Companies that suffer data breaches will also be liable to provide “unlimited” compensation to those affected and may face significant loss of business as the fines will be made public. The new regulations also contain provisions that will make it easier for customers to enter into class actions if a data breach causes them harm or loss. “I expect more litigation to arise as a result of the new regulations,” says Mullock.

In preparation for the new regulations, the best thing that practitioners can do is to advise clients to review their existing data protection policies and practices, to ensure that they are compliant under the current legislation, says Jane Berney, technical manager at ICAEW’s Business Law Faculty. Clients should ensure they have up-to-date policies over consent, control and access to information, and whether, if there are any breaches, they can identify and prevent them in future. “If they’ve done that, it’ll be easier to implement the new measures when they become law,” Berney says.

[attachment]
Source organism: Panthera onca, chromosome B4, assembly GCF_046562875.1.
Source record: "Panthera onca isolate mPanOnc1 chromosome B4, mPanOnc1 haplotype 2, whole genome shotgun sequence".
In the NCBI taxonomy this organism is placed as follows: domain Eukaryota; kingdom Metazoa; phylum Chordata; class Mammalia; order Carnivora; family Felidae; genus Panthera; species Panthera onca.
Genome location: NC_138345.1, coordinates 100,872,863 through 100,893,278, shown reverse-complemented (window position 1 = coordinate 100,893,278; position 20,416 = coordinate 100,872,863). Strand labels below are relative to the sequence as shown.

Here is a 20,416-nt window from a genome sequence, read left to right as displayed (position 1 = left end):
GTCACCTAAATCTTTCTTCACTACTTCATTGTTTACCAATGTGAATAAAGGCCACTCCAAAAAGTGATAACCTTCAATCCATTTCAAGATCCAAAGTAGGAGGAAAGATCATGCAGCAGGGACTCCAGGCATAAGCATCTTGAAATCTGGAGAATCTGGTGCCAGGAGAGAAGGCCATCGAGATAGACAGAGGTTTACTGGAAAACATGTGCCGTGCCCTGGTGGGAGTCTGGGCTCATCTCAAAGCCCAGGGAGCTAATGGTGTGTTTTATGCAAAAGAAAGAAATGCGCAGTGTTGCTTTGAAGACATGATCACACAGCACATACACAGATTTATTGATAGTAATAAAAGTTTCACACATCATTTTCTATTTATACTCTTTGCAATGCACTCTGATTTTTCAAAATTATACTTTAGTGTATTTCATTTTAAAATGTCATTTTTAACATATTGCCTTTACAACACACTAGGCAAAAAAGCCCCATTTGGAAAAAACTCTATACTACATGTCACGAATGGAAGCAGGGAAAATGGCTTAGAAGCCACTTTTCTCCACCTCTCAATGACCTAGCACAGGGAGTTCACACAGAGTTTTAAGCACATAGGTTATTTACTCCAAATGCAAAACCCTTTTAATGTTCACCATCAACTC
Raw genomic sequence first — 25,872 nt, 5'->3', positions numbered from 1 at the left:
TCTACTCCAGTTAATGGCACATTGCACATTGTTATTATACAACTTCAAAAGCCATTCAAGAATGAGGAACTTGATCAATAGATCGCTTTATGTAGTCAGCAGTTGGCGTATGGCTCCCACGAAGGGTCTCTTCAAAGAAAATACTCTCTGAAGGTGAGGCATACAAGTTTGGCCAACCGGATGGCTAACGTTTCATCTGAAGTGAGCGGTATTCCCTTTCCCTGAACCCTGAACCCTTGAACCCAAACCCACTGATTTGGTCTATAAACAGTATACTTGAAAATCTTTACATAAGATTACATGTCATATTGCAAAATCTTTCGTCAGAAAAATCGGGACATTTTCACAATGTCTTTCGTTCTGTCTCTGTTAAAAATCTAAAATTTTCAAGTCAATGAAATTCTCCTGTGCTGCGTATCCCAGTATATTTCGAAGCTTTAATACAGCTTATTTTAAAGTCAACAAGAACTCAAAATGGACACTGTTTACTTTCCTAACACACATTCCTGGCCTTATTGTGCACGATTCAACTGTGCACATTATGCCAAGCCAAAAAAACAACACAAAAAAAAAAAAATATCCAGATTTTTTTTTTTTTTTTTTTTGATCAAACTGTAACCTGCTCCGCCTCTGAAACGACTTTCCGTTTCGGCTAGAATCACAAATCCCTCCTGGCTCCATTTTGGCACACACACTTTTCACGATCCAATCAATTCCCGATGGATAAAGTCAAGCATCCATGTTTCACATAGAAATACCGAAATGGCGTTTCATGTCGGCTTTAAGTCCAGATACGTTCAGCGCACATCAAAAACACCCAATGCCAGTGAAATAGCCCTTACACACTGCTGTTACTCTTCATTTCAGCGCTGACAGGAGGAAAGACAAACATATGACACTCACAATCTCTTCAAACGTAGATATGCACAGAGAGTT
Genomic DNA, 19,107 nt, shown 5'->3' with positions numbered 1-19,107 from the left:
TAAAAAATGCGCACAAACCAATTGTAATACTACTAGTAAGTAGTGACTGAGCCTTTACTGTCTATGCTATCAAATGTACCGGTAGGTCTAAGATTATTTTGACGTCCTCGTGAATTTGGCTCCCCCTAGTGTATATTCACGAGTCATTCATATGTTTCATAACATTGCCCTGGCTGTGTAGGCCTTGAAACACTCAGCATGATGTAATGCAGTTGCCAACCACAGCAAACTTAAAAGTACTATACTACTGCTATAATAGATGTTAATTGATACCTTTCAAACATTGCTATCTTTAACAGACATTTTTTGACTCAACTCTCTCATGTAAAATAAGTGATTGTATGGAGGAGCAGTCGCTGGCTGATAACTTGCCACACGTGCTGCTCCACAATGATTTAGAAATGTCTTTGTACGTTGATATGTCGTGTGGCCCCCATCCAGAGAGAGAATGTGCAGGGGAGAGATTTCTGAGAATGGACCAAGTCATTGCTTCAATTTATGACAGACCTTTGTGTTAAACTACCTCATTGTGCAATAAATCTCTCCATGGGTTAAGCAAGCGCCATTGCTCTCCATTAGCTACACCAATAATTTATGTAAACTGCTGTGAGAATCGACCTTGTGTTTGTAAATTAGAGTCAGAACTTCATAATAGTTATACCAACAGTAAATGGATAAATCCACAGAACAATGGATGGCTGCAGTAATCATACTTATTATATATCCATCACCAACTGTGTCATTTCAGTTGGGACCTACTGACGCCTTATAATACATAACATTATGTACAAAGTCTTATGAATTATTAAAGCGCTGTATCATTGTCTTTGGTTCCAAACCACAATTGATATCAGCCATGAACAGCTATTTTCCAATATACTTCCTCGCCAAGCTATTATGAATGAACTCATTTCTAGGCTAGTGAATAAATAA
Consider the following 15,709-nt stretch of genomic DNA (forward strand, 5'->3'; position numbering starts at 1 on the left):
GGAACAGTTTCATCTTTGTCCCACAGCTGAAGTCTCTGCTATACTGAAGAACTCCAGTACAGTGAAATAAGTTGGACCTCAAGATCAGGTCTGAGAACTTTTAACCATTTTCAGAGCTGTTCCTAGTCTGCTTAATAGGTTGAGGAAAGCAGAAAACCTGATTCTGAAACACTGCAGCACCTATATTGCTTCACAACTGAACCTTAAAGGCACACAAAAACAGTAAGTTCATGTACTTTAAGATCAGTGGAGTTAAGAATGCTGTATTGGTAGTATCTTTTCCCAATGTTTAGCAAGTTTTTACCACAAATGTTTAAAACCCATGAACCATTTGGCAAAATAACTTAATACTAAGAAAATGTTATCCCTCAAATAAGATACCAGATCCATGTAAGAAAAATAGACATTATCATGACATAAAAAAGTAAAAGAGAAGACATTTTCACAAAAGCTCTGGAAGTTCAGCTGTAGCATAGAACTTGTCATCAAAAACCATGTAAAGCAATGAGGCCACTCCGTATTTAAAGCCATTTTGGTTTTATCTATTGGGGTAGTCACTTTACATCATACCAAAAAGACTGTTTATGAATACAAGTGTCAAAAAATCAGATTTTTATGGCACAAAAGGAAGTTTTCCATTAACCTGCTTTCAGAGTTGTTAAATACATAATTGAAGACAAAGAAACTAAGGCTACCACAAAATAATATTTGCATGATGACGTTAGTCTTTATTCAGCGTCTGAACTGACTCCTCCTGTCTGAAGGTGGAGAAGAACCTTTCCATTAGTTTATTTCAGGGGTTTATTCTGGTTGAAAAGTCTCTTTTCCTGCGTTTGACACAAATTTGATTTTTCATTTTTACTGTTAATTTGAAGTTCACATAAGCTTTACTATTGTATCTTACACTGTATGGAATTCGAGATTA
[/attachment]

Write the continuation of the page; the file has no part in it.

Clients should also be advised to review what personal data they are processing, and whether they need to be processing it. They need to identify exactly where data is stored, too. “This could be a real challenge considering the proliferation of personal devices in use, virtual and cloud services such as Dropbox and Evernote, and the ease with which data can be shared via email and social media,” says Pollard.

They need to check if the data is held entirely within the EU and if not, whether the international transfers are being done lawfully, says Lands. He explains: “Following the recent demise of the ‘Safe Harbor’ scheme which allowed EU businesses to process and store data in the US, there will be an increased focus on the safeguards needed for businesses to lawfully store data outside the European Economic Area.”